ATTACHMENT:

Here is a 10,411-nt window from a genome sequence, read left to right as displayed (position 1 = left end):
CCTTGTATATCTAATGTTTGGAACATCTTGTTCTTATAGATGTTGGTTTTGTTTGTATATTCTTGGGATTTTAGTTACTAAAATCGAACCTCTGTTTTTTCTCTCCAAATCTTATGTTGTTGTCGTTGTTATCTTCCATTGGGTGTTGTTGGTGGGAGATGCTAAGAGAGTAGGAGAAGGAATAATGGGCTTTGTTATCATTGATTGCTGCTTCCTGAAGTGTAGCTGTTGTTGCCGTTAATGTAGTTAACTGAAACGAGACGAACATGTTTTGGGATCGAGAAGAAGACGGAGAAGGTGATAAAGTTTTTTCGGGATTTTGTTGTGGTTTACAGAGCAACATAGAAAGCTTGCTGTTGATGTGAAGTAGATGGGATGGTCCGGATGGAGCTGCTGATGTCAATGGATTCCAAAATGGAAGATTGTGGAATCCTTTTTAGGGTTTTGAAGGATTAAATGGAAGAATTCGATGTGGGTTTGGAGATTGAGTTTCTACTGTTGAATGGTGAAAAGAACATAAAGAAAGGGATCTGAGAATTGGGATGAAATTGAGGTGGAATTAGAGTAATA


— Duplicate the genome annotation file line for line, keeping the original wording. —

Here is a 10,411-nt window from a genome sequence, read left to right as displayed (position 1 = left end):
CCTTGTATATCTAATGTTTGGAACATCTTGTTCTTATAGATGTTGGTTTTGTTTGTATATTCTTGGGATTTTAGTTACTAAAATCGAACCTCTGTTTTTTCTCTCCAAATCTTATGTTGTTGTCGTTGTTATCTTCCATTGGGTGTTGTTGGTGGGAGATGCTAAGAGAGTAGGAGAAGGAATAATGGGCTTTGTTATCATTGATTGCTGCTTCCTGAAGTGTAGCTGTTGTTGCCGTTAATGTAGTTAACTGAAACGAGACGAACATGTTTTGGGATCGAGAAGAAGACGGAGAAGGTGATAAAGTTTTTTCGGGATTTTGTTGTGGTTTACAGAGCAACATAGAAAGCTTGCTGTTGATGTGAAGTAGATGGGATGGTCCGGATGGAGCTGCTGATGTCAATGGATTCCAAAATGGAAGATTGTGGAATCCTTTTTAGGGTTTTGAAGGATTAAATGGAAGAATTCGATGTGGGTTTGGAGATTGAGTTTCTACTGTTGAATGGTGAAAAGAACATAAAGAAAGGGATCTGAGAATTGGGATGAAATTGAGGTGGAATTAGAGTAATA